Speaking of which, the pairing system in particular is one series' defining aspect that Awakening takes to new heights. Having two characters battle side by side results in their bond level growing. The more their level grows, the more they boost each others' stats in future battles and once you reach certain milestones in their bond level, they can have incredibly well-written and localized conversations that are greatly entertaining and result in deeper development for each character in the story. Men and women can even reach a fourth bond level in which they marry. This results in the ultimate boosts in their pairing up, obviously, but also affects their children. Time travel is a part of the plot, and the adult children of married couples you have in the game can and will meet up and join with you as you play. It's an awesome expansion to a system that was always great in past FE games. I love the pair-up system in Awakening.
If you're wondering how much content is in Awakening and if it's enough to justify a purchase, don't worry. I played the game for forty hours and wasn't even half-way through the story. I took it slow and really dug deep into the game as I went along, not to mention times I had to restart after losing a comrade in battle. It's just such a fun game to play, and it's got a TON of content that will scratch your SRPG needs for as long as you need it to. This could easily become a 100+ hour game if you wanted it to. I also must praise the game for its DLC options. The DLC in this game doesn't feel like slapped-together, half-hearted attempts to milk the player of more money, and it also doesn't feel like content that should have been in the game from the beginning. In my opinion, the DLC in FE:A is what DLC should be, enjoyable content that adds to the overall experience in a substantial way, and one that delivers faithfully on the price you pay for it. Bravo Nintendo!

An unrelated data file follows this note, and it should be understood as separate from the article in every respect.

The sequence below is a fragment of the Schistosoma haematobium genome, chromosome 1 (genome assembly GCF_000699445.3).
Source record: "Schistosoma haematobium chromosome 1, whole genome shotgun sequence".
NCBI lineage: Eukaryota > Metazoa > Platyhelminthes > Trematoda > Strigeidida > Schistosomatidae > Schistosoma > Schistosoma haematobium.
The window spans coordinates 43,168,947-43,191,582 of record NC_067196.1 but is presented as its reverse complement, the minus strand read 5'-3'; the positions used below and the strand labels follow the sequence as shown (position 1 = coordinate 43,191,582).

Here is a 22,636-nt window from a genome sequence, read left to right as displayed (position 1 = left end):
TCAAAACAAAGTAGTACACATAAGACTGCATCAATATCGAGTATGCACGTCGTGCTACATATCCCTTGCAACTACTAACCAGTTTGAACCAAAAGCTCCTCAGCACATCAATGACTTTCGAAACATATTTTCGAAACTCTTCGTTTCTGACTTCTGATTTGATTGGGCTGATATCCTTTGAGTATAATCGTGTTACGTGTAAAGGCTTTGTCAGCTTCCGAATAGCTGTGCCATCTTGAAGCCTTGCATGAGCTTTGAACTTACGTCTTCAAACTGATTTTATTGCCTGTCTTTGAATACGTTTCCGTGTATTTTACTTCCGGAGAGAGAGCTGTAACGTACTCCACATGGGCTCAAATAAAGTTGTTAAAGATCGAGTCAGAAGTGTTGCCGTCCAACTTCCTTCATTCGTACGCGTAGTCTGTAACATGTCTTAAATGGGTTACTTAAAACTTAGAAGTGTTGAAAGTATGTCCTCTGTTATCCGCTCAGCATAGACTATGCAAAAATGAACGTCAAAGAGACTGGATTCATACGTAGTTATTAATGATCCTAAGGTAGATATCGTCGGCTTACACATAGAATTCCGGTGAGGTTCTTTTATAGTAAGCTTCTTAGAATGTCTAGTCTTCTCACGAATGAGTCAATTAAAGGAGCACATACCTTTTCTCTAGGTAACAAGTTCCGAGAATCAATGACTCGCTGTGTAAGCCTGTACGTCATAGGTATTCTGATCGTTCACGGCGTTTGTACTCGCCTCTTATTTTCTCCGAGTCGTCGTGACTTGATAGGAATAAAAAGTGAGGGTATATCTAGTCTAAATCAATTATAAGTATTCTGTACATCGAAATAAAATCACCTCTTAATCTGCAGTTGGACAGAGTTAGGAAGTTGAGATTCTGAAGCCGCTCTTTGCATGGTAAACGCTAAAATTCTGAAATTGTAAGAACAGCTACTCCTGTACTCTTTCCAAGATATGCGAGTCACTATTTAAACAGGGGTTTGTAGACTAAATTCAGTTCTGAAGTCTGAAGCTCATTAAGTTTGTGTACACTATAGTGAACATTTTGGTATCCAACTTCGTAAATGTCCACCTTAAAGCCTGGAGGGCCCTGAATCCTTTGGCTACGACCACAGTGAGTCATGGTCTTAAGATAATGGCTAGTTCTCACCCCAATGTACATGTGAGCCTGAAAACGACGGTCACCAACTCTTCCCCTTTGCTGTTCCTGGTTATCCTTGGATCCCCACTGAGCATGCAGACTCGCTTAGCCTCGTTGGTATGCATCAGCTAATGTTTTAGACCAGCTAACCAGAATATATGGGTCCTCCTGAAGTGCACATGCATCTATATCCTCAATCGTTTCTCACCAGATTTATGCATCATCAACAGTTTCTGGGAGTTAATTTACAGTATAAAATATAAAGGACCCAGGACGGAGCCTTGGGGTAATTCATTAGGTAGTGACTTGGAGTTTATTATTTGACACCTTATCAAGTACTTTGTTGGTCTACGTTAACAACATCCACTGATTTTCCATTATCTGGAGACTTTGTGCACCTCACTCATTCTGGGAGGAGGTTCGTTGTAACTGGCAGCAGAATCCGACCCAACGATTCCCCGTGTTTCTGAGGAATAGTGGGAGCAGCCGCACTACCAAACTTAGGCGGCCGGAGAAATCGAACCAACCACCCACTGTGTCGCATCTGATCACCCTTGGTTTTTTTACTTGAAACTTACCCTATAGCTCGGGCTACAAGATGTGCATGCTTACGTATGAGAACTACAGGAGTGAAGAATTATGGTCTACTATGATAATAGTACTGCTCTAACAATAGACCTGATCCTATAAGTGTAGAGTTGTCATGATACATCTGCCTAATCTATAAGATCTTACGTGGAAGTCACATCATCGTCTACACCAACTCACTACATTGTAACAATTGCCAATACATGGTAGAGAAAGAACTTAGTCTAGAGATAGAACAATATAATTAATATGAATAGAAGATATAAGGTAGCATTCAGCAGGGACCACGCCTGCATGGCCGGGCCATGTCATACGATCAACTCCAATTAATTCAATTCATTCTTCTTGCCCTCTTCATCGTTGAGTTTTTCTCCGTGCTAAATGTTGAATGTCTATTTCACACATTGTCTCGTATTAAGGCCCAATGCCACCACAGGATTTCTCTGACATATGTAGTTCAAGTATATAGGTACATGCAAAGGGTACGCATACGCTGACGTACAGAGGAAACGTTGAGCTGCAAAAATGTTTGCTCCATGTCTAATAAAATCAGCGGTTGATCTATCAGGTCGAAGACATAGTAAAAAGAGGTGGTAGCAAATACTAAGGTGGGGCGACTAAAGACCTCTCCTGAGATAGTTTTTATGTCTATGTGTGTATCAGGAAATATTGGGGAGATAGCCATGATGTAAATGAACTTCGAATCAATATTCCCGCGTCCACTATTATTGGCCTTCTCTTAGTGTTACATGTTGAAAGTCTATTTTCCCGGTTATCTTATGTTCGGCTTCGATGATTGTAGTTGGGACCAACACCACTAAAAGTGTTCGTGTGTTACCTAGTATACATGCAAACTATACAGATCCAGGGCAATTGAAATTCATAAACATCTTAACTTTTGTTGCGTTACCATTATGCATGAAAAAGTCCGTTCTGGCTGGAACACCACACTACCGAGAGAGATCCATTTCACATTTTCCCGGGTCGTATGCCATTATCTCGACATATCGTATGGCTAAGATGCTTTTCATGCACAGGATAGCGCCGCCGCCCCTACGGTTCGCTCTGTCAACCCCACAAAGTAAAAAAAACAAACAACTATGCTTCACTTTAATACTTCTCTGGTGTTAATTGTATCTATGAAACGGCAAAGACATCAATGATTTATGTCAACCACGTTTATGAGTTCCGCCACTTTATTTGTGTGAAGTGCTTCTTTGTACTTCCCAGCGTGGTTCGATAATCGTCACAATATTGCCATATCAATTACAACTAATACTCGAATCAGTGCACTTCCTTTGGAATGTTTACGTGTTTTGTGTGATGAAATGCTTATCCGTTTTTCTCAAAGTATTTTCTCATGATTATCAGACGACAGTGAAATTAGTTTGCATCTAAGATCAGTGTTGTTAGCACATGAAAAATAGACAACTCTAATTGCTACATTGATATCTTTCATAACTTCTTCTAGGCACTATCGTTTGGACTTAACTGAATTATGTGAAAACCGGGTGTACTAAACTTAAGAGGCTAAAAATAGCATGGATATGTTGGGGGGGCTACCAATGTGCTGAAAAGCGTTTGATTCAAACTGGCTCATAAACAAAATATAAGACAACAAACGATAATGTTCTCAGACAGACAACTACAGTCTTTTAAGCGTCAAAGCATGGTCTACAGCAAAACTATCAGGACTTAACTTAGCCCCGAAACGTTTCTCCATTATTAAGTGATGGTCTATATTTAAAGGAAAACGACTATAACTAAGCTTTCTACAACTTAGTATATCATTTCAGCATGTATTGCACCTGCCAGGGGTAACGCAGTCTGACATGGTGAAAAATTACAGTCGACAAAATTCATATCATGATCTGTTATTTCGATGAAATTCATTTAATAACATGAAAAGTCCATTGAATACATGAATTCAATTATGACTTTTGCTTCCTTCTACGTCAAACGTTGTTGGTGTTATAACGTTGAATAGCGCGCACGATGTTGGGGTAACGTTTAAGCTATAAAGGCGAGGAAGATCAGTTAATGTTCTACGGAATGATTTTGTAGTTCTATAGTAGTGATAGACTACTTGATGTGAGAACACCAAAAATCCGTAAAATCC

It's worth noting that Intelligent Systems has given the player a plethora of options to customize how their game will play. One of the main characters is entirely customized by the player, which is always a treat to see in a game. You can select whether you want the brutal, difficult "classic" style of play, or a more "casual" mode, where death merely means losing a character for the duration of that battle. It's a wise move and really opens up some options that makes playing the game much more inviting to those who wince at the thought of losing a character for good. There are also several different difficulty options that makes the game appealing to a plethora of gamers of differing backgrounds and constitutions. You can pretty much customize anything you can think of with this game, ranging from important aspects such as difficulty down to seemingly trivial parts such as animation speeds. You name it, it's probably an option. Very nice.